Not long after crossing the dam the thinning group moved onto a nice dirt fire road and trails. While running on the Goldenrod Trail, I noticed several people stopping and shouting about something. As I passed by I realized wasps or bees had stung them. Just as I made this realization, a fiery sensation sunk into my left shoulder.
This happened to me the last year at my first barefoot 10K trail run in an area not too far from here. I started running faster to move out of the area where they were apparently swarming. After I had gone a hundred yards or so, I slowed down to check my shoulder. I found a nice half-inch welt at the top of my shoulder.
“Great!” I thought. “I’m only at something like mile 3.”
And as I was thinking that, another fiery sensation hit me in the outside of my right thigh.
Shit. More wasps!
I started running faster again. A few others around me were dealing with the same thing. Throughout the rest of the day I spoke with others who had been stung on their arms and legs. One poor guy had gotten stung or bit multiple times on his back.
As things settled down, I reached the first aid station, Grass Valley at 4.3 miles, with water and Gu2O only. No problem – oh wait, no cups, they were only filling bottles. Well, since my pack and bottle were still full, I plowed ahead. I think at this point I was chatting with a guy named Gary, I think he was running with TNT. As we were quickly running down a hill towards a cattle gate, I realized that there was a patch of large gravel at the bottom before the gate. With a quick shifting of lanes I managed to maneuver around Gary and the gravel and arrive safely at the gate. After another mile, the trail opened up to some nice rolling, grass-covered hills.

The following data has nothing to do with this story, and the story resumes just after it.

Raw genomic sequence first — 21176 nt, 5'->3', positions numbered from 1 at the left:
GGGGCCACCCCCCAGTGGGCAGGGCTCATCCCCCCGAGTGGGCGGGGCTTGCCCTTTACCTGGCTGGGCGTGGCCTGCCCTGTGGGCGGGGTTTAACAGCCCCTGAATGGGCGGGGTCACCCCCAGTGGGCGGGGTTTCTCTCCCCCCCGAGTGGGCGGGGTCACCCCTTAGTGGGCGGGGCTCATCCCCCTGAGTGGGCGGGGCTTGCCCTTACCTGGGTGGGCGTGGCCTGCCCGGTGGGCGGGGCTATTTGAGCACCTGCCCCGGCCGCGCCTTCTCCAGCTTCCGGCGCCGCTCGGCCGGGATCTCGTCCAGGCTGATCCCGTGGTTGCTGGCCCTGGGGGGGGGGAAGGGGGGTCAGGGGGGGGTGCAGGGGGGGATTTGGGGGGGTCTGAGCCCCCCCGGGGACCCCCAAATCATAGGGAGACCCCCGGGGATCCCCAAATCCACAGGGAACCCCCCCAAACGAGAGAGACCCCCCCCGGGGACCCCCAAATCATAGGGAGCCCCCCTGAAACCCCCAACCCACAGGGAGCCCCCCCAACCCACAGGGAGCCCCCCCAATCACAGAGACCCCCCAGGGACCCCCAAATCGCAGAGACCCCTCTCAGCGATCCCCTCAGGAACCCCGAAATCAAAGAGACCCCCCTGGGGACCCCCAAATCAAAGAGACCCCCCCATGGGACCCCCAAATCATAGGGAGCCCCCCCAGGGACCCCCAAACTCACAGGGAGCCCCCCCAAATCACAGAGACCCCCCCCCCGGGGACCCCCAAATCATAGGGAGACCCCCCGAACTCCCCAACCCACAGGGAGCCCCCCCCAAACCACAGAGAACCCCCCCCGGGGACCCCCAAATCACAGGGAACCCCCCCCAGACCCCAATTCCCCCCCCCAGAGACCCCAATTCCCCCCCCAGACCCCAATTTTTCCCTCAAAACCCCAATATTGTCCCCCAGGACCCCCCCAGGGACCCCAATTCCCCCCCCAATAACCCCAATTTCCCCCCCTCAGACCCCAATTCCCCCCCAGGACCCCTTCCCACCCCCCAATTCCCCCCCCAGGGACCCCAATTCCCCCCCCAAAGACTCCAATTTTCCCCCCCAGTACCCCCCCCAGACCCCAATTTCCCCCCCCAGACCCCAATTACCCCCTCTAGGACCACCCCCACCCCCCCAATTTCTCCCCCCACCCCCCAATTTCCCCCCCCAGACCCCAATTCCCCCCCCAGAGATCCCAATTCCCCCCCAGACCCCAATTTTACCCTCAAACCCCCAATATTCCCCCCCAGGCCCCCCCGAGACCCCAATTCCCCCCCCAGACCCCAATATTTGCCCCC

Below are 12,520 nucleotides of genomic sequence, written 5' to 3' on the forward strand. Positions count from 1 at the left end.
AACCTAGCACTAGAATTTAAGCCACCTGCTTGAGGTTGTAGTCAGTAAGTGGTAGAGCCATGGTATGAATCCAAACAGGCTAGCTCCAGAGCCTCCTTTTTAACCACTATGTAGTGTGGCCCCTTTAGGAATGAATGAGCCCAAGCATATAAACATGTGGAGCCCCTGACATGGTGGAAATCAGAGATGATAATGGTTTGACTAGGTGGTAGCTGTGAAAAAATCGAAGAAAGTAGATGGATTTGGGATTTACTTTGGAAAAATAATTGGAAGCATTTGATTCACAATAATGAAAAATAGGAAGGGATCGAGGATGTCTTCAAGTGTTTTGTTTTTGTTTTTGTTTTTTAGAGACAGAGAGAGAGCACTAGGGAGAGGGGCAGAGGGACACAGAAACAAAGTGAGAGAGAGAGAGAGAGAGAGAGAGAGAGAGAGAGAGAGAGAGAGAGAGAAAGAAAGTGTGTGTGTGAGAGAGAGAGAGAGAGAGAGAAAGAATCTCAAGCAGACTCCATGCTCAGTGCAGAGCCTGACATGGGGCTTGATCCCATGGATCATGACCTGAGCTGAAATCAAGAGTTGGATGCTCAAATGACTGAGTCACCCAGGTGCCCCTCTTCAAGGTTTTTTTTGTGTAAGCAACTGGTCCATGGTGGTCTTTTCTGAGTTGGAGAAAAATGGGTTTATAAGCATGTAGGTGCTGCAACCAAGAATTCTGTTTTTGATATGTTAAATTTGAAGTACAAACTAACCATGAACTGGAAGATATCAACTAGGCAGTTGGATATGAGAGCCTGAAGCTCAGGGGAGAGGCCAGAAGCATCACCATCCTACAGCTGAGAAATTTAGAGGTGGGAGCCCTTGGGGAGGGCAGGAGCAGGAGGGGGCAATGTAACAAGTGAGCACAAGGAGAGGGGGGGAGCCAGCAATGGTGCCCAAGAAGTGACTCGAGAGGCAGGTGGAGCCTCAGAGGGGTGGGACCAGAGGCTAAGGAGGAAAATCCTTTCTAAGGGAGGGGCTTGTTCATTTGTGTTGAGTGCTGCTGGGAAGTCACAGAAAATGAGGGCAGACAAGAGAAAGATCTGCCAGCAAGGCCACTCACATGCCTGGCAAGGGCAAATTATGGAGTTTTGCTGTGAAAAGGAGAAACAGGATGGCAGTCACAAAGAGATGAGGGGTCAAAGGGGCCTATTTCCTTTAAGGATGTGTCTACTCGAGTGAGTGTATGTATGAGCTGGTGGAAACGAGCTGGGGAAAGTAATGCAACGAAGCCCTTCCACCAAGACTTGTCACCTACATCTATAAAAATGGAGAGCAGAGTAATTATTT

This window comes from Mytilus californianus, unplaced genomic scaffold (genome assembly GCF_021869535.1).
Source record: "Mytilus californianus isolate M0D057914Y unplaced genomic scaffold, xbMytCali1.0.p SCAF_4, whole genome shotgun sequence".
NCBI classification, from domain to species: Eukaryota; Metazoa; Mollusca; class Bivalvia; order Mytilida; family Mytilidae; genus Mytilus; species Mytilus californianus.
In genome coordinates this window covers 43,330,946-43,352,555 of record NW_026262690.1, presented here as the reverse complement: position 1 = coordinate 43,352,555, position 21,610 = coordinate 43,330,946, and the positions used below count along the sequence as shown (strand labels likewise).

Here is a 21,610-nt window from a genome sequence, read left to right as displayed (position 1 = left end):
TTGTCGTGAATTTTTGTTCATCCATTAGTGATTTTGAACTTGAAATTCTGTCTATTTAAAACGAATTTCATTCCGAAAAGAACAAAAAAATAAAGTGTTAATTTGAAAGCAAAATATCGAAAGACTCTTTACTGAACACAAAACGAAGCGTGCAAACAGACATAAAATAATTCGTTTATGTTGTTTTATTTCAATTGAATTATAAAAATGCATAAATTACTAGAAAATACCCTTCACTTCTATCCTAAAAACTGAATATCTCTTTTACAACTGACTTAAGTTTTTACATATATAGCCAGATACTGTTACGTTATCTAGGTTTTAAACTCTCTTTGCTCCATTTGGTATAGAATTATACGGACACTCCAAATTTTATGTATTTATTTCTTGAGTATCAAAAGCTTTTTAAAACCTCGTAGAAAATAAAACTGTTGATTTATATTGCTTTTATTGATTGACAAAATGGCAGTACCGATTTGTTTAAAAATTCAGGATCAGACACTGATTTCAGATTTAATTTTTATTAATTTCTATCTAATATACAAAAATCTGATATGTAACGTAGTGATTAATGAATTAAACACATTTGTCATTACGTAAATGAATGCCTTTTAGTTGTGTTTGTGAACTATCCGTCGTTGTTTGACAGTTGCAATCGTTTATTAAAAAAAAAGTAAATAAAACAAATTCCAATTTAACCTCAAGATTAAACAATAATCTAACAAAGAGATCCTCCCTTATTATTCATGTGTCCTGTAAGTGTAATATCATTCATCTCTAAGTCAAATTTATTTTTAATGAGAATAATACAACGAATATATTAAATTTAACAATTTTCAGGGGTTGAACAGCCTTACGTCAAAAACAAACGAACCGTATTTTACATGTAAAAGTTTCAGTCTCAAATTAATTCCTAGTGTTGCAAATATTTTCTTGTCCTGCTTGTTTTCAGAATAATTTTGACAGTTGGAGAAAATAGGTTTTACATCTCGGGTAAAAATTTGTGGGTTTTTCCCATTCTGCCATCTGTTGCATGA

Gary was running a pretty good pace, so I dropped back on a hill so we each could run our own race. This part of the trail was quite nice to run on – mostly dirt and only about 300 feet of gradual gain in elevation. It was also the shortest section between aid stations - about 2 miles. Bort Meadow was the first full aid station at 6.29 miles into the course. I approached the Bort Meadow aid station I was greeted with a very broken paved path and the gravel parking lot. The path and parking lot were manageable since my feet were quite fresh.
I dumped the last quarter of my Cytomax and had my bottled refilled with Gu2O. As I headed down the trail again I swung my pack around and pulled out some shot bloks, quickly downed a few, packed the rest into my belt and got moving again. I was very conscious of staying hydrated and keeping my electrolytes balanced. This always seemed to be my challenge in marathons and I did not want it to ruin my shot at my first ultra.
Leaving Bort Meadow the trail begins one of the steeper climbs – about 400 feet in just over a mile. For someone who had not trained on hills, it seemed like a never-ending mile. Along this section of trail, I chatted with a guy named Doanh. He had done the course before and didn’t seem to be in too much of a hurry. We took turns leading and falling behind for the next few miles. I fell behind more, but caught up with him at Big Bear aid station.